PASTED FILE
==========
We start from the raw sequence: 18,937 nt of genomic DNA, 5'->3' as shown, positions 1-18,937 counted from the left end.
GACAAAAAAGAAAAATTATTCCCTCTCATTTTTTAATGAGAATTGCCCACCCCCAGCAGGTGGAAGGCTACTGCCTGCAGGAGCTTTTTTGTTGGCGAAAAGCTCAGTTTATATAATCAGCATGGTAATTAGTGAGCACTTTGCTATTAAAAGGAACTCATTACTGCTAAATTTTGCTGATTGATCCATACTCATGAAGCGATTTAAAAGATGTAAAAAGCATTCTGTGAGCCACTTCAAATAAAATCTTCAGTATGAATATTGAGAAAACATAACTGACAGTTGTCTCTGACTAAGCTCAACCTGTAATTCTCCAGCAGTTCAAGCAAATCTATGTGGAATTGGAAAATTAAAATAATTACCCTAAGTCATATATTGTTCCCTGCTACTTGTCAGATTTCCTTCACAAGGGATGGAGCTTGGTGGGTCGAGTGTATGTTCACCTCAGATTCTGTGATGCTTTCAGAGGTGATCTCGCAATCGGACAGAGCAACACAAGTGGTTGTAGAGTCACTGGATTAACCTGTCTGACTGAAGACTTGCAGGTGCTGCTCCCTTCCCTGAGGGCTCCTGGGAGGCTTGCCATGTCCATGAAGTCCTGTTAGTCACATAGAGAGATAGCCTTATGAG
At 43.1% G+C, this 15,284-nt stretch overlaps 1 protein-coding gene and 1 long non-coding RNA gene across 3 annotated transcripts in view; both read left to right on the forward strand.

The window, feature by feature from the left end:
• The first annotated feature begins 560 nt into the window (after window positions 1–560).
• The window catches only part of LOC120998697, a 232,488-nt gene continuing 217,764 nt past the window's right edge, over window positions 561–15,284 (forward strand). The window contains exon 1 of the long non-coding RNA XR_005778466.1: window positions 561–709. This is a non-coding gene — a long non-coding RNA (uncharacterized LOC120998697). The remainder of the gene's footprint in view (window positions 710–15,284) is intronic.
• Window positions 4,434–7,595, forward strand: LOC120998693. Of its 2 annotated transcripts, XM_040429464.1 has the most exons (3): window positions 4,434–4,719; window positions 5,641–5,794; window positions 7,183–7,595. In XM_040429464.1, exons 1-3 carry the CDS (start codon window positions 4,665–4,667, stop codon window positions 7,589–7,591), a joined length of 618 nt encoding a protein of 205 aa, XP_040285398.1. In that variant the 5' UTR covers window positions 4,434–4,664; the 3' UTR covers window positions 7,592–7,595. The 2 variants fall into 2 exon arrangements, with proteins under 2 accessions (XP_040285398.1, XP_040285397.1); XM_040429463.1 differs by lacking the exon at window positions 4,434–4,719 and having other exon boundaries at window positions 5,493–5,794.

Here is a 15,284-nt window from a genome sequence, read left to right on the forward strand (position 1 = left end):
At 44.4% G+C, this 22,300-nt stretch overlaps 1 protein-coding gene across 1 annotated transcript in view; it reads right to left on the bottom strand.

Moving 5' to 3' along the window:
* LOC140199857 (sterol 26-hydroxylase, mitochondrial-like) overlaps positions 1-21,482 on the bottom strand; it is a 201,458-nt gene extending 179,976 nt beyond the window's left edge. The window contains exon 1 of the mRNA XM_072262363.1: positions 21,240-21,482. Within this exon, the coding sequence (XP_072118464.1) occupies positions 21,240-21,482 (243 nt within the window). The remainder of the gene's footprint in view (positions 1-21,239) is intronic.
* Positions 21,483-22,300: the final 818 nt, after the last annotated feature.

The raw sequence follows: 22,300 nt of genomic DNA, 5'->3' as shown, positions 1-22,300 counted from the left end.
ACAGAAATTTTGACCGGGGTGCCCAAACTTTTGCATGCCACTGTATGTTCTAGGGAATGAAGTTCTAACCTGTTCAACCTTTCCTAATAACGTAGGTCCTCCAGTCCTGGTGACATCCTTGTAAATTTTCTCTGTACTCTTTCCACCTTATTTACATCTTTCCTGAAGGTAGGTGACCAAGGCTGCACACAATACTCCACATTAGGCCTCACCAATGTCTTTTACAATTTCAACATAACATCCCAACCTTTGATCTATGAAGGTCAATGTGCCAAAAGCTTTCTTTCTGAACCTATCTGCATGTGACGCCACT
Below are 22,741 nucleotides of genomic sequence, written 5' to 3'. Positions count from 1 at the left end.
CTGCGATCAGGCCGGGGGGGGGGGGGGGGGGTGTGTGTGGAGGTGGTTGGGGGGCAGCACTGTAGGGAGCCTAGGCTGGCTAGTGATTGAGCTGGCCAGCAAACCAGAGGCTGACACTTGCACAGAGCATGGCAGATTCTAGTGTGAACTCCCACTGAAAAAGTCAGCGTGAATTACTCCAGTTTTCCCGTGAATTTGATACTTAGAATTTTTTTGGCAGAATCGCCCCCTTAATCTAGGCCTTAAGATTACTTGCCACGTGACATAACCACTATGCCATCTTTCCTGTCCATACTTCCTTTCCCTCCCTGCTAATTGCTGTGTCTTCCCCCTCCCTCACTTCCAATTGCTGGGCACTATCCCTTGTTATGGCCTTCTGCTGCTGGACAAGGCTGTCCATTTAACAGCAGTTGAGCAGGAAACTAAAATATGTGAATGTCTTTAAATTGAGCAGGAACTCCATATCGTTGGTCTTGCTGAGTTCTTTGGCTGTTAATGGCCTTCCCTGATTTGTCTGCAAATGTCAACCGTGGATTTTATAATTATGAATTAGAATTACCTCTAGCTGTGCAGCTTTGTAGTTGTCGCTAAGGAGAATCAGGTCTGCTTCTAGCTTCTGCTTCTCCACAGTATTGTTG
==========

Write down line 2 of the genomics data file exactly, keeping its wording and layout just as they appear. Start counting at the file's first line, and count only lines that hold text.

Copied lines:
GACAAAAAAGAAAAATTATTCCCTCTCATTTTTTAATGAGAATTGCCCACCCCCAGCAGGTGGAAGGCTACTGCCTGCAGGAGCTTTTTTGTTGGCGAAAAGCTCAGTTTATATAATCAGCATGGTAATTAGTGAGCACTTTGCTATTAAAAGGAACTCATTACTGCTAAATTTTGCTGATTGATCCATACTCATGAAGCGATTTAAAAGATGTAAAAAGCATTCTGTGAGCCACTTCAAATAAAATCTTCAGTATGAATATTGAGAAAACATAACTGACAGTTGTCTCTGACTAAGCTCAACCTGTAATTCTCCAGCAGTTCAAGCAAATCTATGTGGAATTGGAAAATTAAAATAATTACCCTAAGTCATATATTGTTCCCTGCTACTTGTCAGATTTCCTTCACAAGGGATGGAGCTTGGTGGGTCGAGTGTATGTTCACCTCAGATTCTGTGATGCTTTCAGAGGTGATCTCGCAATCGGACAGAGCAACACAAGTGGTTGTAGAGTCACTGGATTAACCTGTCTGACTGAAGACTTGCAGGTGCTGCTCCCTTCCCTGAGGGCTCCTGGGAGGCTTGCCATGTCCATGAAGTCCTGTTAGTCACATAGAGAGATAGCCTTATGAG